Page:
The software algorithm matches the seafarers to the most relevant vacancy advertised by shipping companies based on vessel specifications as well as the specific criteria of individual shipping companies.

Diakogiannis explains: “Our shipping clients are given access to our platform, where they can review vetted seafarer profiles. Our clients can schedule interviews on the platform, and when they want to hire a seafarer, they can generate digital contracts and complete the hiring process within minutes.”


Credit: NickEyes.


The technology also gives shipping companies access to seafarer data in all stages of the hiring process. Once hired, the shipping company can continue to use the platform while the seafarer is onboard via digital contracts, work schedules, payments, training sessions and appraisals. The technology also allows a seafarer’s training process to be restructured, allowing them to prepare for promotion to higher ranks better and faster.

This digitalised information allows the shipping company to keep track of all the information and store it in one place.

“Gathering all this data is extremely important for shipping companies, not only because it helps them automate back-office work, but mostly because it gives them transparency when they need to make a crewing decision,” Diakogiannis says.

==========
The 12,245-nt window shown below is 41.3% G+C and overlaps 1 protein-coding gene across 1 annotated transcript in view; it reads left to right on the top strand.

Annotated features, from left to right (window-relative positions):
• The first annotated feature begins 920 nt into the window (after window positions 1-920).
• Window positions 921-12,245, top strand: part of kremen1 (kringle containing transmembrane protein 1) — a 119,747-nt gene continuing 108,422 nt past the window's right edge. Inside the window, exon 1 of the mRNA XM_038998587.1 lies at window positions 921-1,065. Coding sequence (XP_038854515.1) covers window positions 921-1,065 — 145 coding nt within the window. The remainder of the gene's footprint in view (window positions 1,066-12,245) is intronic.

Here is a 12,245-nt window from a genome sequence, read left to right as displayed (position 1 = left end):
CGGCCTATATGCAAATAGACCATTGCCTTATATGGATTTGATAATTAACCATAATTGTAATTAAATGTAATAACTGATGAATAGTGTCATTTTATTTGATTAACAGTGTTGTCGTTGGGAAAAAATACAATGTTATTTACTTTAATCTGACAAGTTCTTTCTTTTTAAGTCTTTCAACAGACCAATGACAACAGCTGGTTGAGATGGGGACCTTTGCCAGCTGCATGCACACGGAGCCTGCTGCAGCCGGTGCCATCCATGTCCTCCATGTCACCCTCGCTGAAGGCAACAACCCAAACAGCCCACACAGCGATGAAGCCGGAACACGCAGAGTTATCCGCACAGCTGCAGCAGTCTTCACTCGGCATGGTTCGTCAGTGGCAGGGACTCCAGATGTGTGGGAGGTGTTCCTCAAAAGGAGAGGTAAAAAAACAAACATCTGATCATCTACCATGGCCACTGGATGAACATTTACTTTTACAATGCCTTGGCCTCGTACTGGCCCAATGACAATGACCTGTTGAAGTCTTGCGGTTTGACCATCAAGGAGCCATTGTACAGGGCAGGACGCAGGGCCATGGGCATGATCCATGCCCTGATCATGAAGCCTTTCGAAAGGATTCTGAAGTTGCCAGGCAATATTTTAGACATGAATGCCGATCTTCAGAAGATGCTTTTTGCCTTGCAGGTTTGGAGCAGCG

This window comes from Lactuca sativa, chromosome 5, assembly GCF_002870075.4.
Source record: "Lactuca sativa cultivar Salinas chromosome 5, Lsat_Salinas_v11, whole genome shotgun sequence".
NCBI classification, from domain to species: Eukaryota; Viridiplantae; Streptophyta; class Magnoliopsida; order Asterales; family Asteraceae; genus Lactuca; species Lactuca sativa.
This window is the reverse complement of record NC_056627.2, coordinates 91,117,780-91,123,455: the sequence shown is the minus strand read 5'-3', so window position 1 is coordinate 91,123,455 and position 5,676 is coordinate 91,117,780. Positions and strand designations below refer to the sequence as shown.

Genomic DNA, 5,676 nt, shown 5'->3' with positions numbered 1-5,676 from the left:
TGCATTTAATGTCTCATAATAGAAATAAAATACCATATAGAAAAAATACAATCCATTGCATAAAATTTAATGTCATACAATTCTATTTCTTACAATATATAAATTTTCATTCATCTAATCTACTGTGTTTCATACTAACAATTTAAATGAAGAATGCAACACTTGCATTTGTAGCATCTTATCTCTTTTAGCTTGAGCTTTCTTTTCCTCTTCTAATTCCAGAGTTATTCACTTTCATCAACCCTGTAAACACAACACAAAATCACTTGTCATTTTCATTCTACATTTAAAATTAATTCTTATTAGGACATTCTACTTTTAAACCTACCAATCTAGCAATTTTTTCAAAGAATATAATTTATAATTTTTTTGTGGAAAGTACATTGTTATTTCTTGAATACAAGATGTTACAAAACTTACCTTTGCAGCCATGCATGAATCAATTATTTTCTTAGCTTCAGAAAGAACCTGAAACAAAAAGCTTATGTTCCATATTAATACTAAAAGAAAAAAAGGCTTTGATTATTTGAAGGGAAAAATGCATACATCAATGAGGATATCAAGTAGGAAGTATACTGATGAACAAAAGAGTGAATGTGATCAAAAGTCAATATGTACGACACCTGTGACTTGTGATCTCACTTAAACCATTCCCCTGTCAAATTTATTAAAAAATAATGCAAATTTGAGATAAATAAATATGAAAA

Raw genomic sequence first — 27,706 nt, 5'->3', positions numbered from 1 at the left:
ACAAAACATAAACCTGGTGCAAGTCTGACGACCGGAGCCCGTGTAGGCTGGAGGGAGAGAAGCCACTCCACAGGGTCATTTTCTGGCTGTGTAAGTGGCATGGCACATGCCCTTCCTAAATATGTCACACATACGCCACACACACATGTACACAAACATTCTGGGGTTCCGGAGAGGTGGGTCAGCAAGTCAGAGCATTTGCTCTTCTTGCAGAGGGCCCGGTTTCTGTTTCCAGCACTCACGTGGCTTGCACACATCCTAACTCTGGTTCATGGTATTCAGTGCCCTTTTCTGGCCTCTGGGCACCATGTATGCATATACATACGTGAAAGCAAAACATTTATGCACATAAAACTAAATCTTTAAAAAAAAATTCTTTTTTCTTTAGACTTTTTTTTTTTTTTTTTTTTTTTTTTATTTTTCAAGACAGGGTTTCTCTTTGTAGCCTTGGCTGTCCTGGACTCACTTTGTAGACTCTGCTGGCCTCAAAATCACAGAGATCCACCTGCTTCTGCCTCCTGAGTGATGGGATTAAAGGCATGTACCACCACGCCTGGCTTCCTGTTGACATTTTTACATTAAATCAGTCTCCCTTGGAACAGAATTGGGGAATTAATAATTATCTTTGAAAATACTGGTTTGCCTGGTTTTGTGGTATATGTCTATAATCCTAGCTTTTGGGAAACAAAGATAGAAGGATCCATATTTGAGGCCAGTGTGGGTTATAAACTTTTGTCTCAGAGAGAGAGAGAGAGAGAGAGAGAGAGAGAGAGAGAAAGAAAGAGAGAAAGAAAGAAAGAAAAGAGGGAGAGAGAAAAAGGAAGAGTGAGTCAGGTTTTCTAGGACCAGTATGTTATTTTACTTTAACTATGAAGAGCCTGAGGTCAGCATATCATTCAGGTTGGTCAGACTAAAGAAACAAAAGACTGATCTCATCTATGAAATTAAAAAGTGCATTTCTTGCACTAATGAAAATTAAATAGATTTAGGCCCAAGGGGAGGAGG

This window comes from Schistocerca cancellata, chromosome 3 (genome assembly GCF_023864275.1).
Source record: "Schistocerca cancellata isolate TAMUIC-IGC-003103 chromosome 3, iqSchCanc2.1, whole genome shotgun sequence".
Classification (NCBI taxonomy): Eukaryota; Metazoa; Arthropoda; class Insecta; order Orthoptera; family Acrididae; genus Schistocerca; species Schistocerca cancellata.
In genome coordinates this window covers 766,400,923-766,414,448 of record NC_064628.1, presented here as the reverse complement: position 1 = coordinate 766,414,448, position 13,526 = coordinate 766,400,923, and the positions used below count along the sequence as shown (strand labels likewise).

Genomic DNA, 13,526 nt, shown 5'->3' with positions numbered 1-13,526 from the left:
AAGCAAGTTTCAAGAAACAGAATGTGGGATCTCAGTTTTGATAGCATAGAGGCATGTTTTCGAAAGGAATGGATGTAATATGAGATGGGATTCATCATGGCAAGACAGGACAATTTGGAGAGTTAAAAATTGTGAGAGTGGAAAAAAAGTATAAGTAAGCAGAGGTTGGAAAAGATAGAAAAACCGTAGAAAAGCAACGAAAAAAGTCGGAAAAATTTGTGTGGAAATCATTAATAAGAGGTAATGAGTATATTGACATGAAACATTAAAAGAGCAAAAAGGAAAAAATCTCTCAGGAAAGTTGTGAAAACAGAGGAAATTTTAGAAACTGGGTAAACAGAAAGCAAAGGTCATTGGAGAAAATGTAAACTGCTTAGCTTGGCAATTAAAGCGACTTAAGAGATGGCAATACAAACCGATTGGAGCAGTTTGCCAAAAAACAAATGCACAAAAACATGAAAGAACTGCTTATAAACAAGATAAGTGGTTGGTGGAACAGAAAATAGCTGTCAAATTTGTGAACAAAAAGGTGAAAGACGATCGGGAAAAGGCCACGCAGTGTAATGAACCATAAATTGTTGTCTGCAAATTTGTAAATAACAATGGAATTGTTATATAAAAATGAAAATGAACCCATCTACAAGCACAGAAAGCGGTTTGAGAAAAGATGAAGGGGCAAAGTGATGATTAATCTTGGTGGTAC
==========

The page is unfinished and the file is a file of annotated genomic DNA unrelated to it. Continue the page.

Future benefits

The shipping industry struggled to stay on top of seafarer management due to the Covid-19 pandemic. Thousands of seafarers became stranded onboard vessels and many were tasked with unfamiliar duties and felt overwhelmed with the workload. Could digital platforms such as this be the way forward for the industry?

Technology such as the platform developed by Seafair allows seamless communication to be developed between shipping companies and the seafarers themselves which is vital for the overall running of the vessel.

“Our thesis is that crewing is and has to remain a human-centric function in shipping. The technology we’ve built around seafarer vetting promotes transparency and ensures that the seafarers who deserve the best opportunities will be able to get them,” Diakogiannis says.

“Our thesis is that crewing is and has to remain a human-centric function in shipping.”

Another important benefit of the technology is a reminder function when a seafarer’s certificate is due to expire, or when a rest break is coming up, which is vital for the overall mental wellbeing of seafarers, as highlighted during the Covid-19 pandemic.

To support crew members’ mental health, the technology allows for a reward system to be put in place. The system recognises high-quality and hard-working seafarers so the shipping company can recognise their hard work and motivate seafarers who may not feel acknowledged for the contributions they make during their careers at sea.

Seafair hopes that more leading maritime companies will partner with the company to optimise their crew management operations and skillset-centric means of hiring.